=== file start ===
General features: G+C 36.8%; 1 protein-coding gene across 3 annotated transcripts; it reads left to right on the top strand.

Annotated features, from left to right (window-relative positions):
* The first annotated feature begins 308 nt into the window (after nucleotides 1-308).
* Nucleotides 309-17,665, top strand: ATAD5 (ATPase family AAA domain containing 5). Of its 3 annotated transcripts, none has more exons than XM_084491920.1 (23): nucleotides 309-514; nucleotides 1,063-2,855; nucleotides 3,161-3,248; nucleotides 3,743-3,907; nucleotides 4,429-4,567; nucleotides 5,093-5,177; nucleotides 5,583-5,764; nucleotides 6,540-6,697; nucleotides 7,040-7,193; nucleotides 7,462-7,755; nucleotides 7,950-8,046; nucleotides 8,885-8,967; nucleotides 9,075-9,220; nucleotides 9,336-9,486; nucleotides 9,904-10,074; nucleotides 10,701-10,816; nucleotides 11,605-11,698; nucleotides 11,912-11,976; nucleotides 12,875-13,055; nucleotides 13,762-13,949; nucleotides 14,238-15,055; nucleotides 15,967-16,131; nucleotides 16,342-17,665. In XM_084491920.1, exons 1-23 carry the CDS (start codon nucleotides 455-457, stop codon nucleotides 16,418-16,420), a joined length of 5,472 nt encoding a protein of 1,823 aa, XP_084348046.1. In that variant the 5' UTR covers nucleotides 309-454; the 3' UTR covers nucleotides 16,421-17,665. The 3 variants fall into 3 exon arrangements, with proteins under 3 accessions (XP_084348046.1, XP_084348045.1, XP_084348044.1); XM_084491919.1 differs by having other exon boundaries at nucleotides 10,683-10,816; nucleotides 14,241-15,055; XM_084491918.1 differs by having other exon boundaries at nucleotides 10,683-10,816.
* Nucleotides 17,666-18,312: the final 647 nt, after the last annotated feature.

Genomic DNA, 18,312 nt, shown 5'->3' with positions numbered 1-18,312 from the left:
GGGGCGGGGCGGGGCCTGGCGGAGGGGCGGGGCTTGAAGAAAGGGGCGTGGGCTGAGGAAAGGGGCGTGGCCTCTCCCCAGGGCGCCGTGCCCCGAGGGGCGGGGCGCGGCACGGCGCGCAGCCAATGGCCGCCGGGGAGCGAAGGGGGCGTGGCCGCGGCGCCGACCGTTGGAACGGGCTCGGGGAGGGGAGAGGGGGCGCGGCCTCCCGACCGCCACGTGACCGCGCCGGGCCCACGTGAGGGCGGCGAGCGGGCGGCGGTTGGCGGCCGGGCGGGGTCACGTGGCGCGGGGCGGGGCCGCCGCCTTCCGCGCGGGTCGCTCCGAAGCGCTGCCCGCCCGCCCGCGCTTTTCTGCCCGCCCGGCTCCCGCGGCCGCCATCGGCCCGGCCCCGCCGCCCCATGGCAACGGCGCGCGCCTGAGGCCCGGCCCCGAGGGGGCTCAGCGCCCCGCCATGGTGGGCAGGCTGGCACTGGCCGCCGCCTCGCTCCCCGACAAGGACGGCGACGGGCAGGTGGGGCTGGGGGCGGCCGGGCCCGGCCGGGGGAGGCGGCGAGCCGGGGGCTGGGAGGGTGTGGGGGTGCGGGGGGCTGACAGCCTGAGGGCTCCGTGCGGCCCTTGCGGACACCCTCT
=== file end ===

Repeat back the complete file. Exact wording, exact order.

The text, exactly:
General features: G+C 36.8%; 1 protein-coding gene across 3 annotated transcripts; it reads left to right on the top strand.

Annotated features, from left to right (window-relative positions):
* The first annotated feature begins 308 nt into the window (after nucleotides 1-308).
* Nucleotides 309-17,665, top strand: ATAD5 (ATPase family AAA domain containing 5). Of its 3 annotated transcripts, none has more exons than XM_084491920.1 (23): nucleotides 309-514; nucleotides 1,063-2,855; nucleotides 3,161-3,248; nucleotides 3,743-3,907; nucleotides 4,429-4,567; nucleotides 5,093-5,177; nucleotides 5,583-5,764; nucleotides 6,540-6,697; nucleotides 7,040-7,193; nucleotides 7,462-7,755; nucleotides 7,950-8,046; nucleotides 8,885-8,967; nucleotides 9,075-9,220; nucleotides 9,336-9,486; nucleotides 9,904-10,074; nucleotides 10,701-10,816; nucleotides 11,605-11,698; nucleotides 11,912-11,976; nucleotides 12,875-13,055; nucleotides 13,762-13,949; nucleotides 14,238-15,055; nucleotides 15,967-16,131; nucleotides 16,342-17,665. In XM_084491920.1, exons 1-23 carry the CDS (start codon nucleotides 455-457, stop codon nucleotides 16,418-16,420), a joined length of 5,472 nt encoding a protein of 1,823 aa, XP_084348046.1. In that variant the 5' UTR covers nucleotides 309-454; the 3' UTR covers nucleotides 16,421-17,665. The 3 variants fall into 3 exon arrangements, with proteins under 3 accessions (XP_084348046.1, XP_084348045.1, XP_084348044.1); XM_084491919.1 differs by having other exon boundaries at nucleotides 10,683-10,816; nucleotides 14,241-15,055; XM_084491918.1 differs by having other exon boundaries at nucleotides 10,683-10,816.
* Nucleotides 17,666-18,312: the final 647 nt, after the last annotated feature.

Genomic DNA, 18,312 nt, shown 5'->3' with positions numbered 1-18,312 from the left:
GGGGCGGGGCGGGGCCTGGCGGAGGGGCGGGGCTTGAAGAAAGGGGCGTGGGCTGAGGAAAGGGGCGTGGCCTCTCCCCAGGGCGCCGTGCCCCGAGGGGCGGGGCGCGGCACGGCGCGCAGCCAATGGCCGCCGGGGAGCGAAGGGGGCGTGGCCGCGGCGCCGACCGTTGGAACGGGCTCGGGGAGGGGAGAGGGGGCGCGGCCTCCCGACCGCCACGTGACCGCGCCGGGCCCACGTGAGGGCGGCGAGCGGGCGGCGGTTGGCGGCCGGGCGGGGTCACGTGGCGCGGGGCGGGGCCGCCGCCTTCCGCGCGGGTCGCTCCGAAGCGCTGCCCGCCCGCCCGCGCTTTTCTGCCCGCCCGGCTCCCGCGGCCGCCATCGGCCCGGCCCCGCCGCCCCATGGCAACGGCGCGCGCCTGAGGCCCGGCCCCGAGGGGGCTCAGCGCCCCGCCATGGTGGGCAGGCTGGCACTGGCCGCCGCCTCGCTCCCCGACAAGGACGGCGACGGGCAGGTGGGGCTGGGGGCGGCCGGGCCCGGCCGGGGGAGGCGGCGAGCCGGGGGCTGGGAGGGTGTGGGGGTGCGGGGGGCTGACAGCCTGAGGGCTCCGTGCGGCCCTTGCGGACACCCTCT